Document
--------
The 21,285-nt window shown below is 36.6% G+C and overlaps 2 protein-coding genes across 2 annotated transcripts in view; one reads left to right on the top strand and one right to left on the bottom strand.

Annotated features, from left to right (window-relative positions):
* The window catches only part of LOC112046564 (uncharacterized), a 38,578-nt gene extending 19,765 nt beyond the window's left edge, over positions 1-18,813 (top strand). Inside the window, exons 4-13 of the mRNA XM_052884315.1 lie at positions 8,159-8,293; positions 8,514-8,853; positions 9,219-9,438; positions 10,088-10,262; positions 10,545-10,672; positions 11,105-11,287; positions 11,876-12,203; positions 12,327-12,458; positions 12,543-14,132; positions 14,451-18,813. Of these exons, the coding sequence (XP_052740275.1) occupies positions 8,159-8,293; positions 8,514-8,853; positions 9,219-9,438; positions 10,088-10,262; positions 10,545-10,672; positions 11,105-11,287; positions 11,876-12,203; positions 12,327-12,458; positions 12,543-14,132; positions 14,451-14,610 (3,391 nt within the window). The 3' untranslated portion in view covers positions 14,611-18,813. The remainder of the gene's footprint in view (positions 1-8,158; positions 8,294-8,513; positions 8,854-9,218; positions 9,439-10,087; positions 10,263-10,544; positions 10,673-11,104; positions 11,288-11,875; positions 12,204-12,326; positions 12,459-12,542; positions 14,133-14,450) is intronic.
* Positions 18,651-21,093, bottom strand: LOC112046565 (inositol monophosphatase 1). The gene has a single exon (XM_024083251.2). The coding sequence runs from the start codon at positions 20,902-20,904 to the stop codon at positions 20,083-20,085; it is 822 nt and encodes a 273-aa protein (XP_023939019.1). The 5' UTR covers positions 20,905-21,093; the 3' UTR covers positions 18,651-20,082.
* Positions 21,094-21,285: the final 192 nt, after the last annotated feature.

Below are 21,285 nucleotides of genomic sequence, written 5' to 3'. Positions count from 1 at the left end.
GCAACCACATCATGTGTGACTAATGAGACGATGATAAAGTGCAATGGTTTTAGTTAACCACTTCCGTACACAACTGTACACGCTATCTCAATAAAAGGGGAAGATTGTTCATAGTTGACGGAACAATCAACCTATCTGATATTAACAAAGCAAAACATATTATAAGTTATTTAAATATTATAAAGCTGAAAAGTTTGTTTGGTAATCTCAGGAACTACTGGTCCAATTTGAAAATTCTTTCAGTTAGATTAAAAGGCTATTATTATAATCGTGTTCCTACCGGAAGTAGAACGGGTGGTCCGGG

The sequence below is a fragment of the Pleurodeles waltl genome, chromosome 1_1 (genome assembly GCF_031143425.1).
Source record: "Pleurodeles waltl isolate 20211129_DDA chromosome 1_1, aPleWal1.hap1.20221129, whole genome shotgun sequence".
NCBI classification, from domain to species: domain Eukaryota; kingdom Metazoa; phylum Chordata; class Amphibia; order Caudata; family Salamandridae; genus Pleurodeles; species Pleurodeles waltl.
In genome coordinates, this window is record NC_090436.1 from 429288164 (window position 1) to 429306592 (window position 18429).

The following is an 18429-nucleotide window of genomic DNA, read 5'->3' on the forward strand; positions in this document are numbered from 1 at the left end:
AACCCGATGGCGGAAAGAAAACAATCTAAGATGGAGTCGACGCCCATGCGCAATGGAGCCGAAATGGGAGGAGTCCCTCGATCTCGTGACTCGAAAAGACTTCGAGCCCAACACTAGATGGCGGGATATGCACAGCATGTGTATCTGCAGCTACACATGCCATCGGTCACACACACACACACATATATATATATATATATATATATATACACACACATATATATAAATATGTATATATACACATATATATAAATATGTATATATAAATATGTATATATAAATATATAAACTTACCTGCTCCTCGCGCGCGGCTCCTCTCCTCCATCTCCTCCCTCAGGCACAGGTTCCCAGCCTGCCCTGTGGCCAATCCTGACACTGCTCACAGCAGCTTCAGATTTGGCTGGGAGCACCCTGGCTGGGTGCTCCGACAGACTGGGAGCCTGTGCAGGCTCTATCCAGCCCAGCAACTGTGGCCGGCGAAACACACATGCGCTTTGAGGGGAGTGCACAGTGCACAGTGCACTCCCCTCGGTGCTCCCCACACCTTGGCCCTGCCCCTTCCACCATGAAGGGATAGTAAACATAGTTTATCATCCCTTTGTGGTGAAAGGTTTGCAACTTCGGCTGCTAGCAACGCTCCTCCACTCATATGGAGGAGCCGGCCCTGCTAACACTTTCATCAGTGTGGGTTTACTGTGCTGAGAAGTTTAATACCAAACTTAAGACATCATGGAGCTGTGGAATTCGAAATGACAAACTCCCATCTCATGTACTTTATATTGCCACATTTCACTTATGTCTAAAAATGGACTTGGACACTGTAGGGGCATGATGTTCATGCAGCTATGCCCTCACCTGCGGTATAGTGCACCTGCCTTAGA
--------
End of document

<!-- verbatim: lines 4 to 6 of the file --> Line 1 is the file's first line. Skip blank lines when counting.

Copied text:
* Positions 18,651-21,093, bottom strand: LOC112046565 (inositol monophosphatase 1). The gene has a single exon (XM_024083251.2). The coding sequence runs from the start codon at positions 20,902-20,904 to the stop codon at positions 20,083-20,085; it is 822 nt and encodes a 273-aa protein (XP_023939019.1). The 5' UTR covers positions 20,905-21,093; the 3' UTR covers positions 18,651-20,082.
* Positions 21,094-21,285: the final 192 nt, after the last annotated feature.

Below are 21,285 nucleotides of genomic sequence, written 5' to 3'. Positions count from 1 at the left end.